Carbohydrates have been the breakout food group during the pandemic.
Baking became existential, with the kneading of bread alleviating collective anxiety over the coronavirus, as social media lit up with sourdough "showoffery".
But carbs can be comforting in other ways.
For every newbie baker beaming over his burnt cheese cake in his Instagram Story, there was a home chef sweating it out in her kitchen-office, wondering if she was cooking enough to make a living.
Cooking and baking may be a pandemic hobby for some. For others running home-based food businesses, it was a lifeline.
Promonade.sg (www.promonade.sg), an online marketplace featuring home-based and small businesses, has been holding a virtual Chinese New Year fair to showcase their home-spun food and items.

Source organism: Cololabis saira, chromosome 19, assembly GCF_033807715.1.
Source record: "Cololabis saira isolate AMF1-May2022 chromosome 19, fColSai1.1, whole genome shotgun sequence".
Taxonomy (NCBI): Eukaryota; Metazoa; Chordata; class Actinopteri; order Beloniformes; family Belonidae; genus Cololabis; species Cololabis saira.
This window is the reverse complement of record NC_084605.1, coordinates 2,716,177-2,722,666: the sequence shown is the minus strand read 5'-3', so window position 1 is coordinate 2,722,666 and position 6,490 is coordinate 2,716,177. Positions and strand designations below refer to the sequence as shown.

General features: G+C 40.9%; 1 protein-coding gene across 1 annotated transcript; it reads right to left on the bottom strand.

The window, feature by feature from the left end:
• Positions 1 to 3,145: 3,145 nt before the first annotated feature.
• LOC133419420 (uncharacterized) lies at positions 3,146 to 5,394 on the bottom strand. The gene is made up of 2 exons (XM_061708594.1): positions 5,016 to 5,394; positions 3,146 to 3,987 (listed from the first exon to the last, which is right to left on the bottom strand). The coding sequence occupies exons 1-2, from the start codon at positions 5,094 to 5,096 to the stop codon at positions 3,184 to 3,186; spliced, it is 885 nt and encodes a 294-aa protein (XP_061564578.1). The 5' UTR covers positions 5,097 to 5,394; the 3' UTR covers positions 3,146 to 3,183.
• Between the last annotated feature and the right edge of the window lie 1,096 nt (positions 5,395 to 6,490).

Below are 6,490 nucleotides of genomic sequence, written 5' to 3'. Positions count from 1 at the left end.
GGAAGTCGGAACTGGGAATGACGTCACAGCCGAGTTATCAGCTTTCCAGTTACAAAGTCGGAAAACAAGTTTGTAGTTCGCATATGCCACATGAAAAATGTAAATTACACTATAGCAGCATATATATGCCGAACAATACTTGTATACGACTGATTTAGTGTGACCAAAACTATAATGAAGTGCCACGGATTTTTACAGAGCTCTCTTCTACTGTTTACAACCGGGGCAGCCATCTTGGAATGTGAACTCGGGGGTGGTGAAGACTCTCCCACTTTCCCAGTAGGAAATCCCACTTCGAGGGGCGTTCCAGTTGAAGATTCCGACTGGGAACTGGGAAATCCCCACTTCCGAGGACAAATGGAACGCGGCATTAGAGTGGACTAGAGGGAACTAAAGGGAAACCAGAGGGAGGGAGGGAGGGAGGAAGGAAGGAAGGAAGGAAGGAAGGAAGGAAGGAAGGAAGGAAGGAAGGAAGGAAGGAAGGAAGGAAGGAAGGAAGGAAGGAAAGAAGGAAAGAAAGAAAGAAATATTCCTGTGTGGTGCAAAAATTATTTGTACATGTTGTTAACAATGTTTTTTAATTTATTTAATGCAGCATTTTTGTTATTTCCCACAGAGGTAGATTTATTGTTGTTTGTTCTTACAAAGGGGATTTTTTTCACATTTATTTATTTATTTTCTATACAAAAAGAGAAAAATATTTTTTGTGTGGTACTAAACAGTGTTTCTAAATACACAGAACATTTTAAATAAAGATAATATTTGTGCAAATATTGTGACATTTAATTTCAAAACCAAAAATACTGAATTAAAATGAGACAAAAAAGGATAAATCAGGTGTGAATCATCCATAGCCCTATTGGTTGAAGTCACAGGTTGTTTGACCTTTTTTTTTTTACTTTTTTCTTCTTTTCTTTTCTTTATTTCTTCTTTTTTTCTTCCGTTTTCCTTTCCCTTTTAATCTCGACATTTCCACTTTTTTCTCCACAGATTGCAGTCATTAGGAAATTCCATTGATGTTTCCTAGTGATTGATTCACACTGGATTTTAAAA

Mr Vincent Ong, who is in charge of marketing and sponsorship at Promonade.sg, says that many of these vendors were adversely affected by Covid-19.
"Most of the owners of our home-based businesses are in their middle age. Most of them were affected by Covid-19, some lost their jobs and started their businesses to help them cover their expenses," he says.
The four home-based business owners interviewed by The Sunday Times describe baking and cooking as a means of keeping afloat, either financially or emotionally.
One of them, Ms Juliana Ramli, 45, says the pandemic-fuelled proliferation of baking hobbyists online keeps her on her toes.
"There was a lot of competition. I had to try new ideas," she says. Besides baking desserts, she has ventured into savouries, debuting chicken-filled Thai dumplings last year.
Here are their flour-sprinkled bounce-back stories.